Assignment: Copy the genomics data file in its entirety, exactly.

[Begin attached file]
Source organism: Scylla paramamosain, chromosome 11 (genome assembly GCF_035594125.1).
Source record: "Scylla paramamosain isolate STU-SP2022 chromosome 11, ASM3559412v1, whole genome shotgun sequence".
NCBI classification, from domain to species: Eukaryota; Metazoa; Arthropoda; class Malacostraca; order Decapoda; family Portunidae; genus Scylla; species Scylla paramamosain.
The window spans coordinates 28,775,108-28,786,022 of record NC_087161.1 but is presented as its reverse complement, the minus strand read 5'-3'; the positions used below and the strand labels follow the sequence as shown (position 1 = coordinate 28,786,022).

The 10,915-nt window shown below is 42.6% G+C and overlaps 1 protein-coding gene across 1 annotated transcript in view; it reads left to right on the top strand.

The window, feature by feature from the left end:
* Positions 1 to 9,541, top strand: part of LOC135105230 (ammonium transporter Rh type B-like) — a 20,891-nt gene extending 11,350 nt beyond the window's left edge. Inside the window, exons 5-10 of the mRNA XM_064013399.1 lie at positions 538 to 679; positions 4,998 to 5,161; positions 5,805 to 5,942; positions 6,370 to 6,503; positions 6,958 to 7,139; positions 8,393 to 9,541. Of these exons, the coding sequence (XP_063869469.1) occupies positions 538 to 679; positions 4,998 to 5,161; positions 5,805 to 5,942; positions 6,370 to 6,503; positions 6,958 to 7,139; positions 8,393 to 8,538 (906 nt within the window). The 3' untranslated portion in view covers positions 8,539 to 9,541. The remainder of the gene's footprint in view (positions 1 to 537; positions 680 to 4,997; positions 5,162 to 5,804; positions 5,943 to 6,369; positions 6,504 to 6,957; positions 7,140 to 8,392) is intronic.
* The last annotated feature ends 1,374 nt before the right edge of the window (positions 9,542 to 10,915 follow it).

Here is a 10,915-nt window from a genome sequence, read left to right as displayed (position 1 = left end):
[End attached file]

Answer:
Source organism: Scylla paramamosain, chromosome 11 (genome assembly GCF_035594125.1).
Source record: "Scylla paramamosain isolate STU-SP2022 chromosome 11, ASM3559412v1, whole genome shotgun sequence".
NCBI classification, from domain to species: Eukaryota; Metazoa; Arthropoda; class Malacostraca; order Decapoda; family Portunidae; genus Scylla; species Scylla paramamosain.
The window spans coordinates 28,775,108-28,786,022 of record NC_087161.1 but is presented as its reverse complement, the minus strand read 5'-3'; the positions used below and the strand labels follow the sequence as shown (position 1 = coordinate 28,786,022).

The 10,915-nt window shown below is 42.6% G+C and overlaps 1 protein-coding gene across 1 annotated transcript in view; it reads left to right on the top strand.

The window, feature by feature from the left end:
* Positions 1 to 9,541, top strand: part of LOC135105230 (ammonium transporter Rh type B-like) — a 20,891-nt gene extending 11,350 nt beyond the window's left edge. Inside the window, exons 5-10 of the mRNA XM_064013399.1 lie at positions 538 to 679; positions 4,998 to 5,161; positions 5,805 to 5,942; positions 6,370 to 6,503; positions 6,958 to 7,139; positions 8,393 to 9,541. Of these exons, the coding sequence (XP_063869469.1) occupies positions 538 to 679; positions 4,998 to 5,161; positions 5,805 to 5,942; positions 6,370 to 6,503; positions 6,958 to 7,139; positions 8,393 to 8,538 (906 nt within the window). The 3' untranslated portion in view covers positions 8,539 to 9,541. The remainder of the gene's footprint in view (positions 1 to 537; positions 680 to 4,997; positions 5,162 to 5,804; positions 5,943 to 6,369; positions 6,504 to 6,957; positions 7,140 to 8,392) is intronic.
* The last annotated feature ends 1,374 nt before the right edge of the window (positions 9,542 to 10,915 follow it).

Here is a 10,915-nt window from a genome sequence, read left to right as displayed (position 1 = left end):